At least 60 ships from Puerto Peñasco’s deep sea fleet are currently at sea in search of “pink gold” – shrimp! There are reserved expectations for the 2021-2022 shrimp season due to adverse production costs, remarked Mateo López León, President of the Upper Gulf of California Shipowners Federation.
López León detailed after having departed the port in days leading up to launch of this year’s season, the ships began activities at sea on September 21st. Still, just over 40 of Puerto Peñasco’s fleet stayed in the docks due to a variety of situations.
While it is complicated to speak about this year’s yield, added López León, ideally there will be yields similar to an average year for Puerto Peñasco, of between 1300 and 1500 tons. What is important, he highlighted, is that 60% of the local fleet is active. This represents about 500 direct jobs and at least 1800 indirect ones, which breathes life into the local economy and confirms the importance of fishing within this municipality.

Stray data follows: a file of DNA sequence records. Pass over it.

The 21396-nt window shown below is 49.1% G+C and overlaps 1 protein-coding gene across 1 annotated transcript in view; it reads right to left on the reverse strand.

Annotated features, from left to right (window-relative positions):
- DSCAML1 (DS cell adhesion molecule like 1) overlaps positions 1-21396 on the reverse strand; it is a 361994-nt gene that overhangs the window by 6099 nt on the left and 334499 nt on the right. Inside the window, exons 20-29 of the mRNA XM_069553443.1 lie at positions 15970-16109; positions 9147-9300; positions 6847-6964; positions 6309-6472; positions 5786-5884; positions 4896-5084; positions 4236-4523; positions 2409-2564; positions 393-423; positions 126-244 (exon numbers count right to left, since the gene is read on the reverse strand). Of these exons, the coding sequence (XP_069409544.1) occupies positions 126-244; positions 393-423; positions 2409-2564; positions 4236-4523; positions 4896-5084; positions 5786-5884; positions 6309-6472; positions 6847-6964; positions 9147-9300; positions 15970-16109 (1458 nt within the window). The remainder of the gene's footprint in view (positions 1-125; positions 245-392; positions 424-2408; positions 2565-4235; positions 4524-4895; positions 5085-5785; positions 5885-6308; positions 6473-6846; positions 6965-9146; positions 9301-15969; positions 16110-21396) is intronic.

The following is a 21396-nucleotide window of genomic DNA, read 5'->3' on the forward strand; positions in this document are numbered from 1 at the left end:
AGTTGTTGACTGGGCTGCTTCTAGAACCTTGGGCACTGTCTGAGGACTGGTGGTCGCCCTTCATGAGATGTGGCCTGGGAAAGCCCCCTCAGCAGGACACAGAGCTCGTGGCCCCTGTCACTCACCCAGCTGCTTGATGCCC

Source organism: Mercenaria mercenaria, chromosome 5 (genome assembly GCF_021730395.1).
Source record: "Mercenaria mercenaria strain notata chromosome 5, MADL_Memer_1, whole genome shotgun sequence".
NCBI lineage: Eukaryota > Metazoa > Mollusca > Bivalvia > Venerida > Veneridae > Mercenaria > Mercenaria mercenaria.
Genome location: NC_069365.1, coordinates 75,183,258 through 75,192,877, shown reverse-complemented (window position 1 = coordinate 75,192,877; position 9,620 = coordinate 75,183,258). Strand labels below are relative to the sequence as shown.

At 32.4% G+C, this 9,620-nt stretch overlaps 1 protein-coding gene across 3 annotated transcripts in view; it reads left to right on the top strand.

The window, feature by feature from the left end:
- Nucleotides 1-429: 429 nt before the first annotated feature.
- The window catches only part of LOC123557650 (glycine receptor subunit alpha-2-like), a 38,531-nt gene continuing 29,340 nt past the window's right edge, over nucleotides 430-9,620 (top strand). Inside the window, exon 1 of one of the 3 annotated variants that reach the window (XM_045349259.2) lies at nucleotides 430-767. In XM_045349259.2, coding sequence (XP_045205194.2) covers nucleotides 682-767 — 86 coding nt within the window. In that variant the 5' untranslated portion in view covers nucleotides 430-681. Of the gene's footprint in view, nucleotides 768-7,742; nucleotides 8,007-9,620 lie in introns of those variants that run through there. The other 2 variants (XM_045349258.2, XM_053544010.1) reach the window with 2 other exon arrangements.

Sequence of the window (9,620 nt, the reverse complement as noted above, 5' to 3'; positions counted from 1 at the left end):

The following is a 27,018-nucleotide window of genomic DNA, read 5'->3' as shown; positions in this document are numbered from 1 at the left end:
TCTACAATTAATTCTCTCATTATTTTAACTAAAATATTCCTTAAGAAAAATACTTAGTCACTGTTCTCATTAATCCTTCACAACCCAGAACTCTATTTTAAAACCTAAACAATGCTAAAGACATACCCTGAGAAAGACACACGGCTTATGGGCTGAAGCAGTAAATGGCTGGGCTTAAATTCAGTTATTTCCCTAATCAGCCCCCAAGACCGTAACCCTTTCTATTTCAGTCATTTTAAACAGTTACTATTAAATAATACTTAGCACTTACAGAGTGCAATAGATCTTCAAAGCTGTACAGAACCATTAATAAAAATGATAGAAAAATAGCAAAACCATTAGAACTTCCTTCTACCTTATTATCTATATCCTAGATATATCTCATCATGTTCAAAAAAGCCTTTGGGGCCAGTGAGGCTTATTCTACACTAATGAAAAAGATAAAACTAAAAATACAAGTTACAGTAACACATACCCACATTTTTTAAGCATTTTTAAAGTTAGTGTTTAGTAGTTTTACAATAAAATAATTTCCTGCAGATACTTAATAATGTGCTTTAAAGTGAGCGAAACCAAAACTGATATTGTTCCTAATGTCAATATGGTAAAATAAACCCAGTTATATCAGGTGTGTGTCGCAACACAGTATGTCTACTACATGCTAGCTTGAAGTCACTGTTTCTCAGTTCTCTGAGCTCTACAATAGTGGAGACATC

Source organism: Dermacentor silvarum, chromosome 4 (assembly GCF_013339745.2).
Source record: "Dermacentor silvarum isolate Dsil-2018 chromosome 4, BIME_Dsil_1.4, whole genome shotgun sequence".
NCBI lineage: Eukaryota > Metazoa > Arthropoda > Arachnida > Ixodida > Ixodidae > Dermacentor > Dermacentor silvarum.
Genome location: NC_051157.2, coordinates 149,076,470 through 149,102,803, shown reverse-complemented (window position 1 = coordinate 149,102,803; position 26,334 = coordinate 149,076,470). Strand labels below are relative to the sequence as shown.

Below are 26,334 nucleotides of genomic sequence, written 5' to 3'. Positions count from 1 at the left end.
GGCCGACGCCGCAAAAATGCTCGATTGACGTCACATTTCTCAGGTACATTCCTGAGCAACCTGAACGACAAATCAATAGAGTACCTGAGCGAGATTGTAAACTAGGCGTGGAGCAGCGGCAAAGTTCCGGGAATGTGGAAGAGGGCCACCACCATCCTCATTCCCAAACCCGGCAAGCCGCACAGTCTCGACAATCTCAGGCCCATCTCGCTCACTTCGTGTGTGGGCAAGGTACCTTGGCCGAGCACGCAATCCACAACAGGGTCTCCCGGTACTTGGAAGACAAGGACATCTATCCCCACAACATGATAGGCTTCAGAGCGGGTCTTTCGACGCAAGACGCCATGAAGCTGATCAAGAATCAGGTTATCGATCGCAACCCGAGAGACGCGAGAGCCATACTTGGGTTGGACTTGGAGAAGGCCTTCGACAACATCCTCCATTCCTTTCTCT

The President of the Upper Gulf of California Shipowners Federation noted with 40% of the fleet not active this season, this will mean less production overall. In addition, the ban on exporting blue shrimp captured within the Upper Gulf of California has hindered Puerto Peñasco’s fleet from working within this zone. The majority of the local fleet, explained López León, is currently working in the southern part of Sonora, near the ports of Guaymas, Bahía de Kino, Yavaros, and Topolobampo in Sinaloa, among others.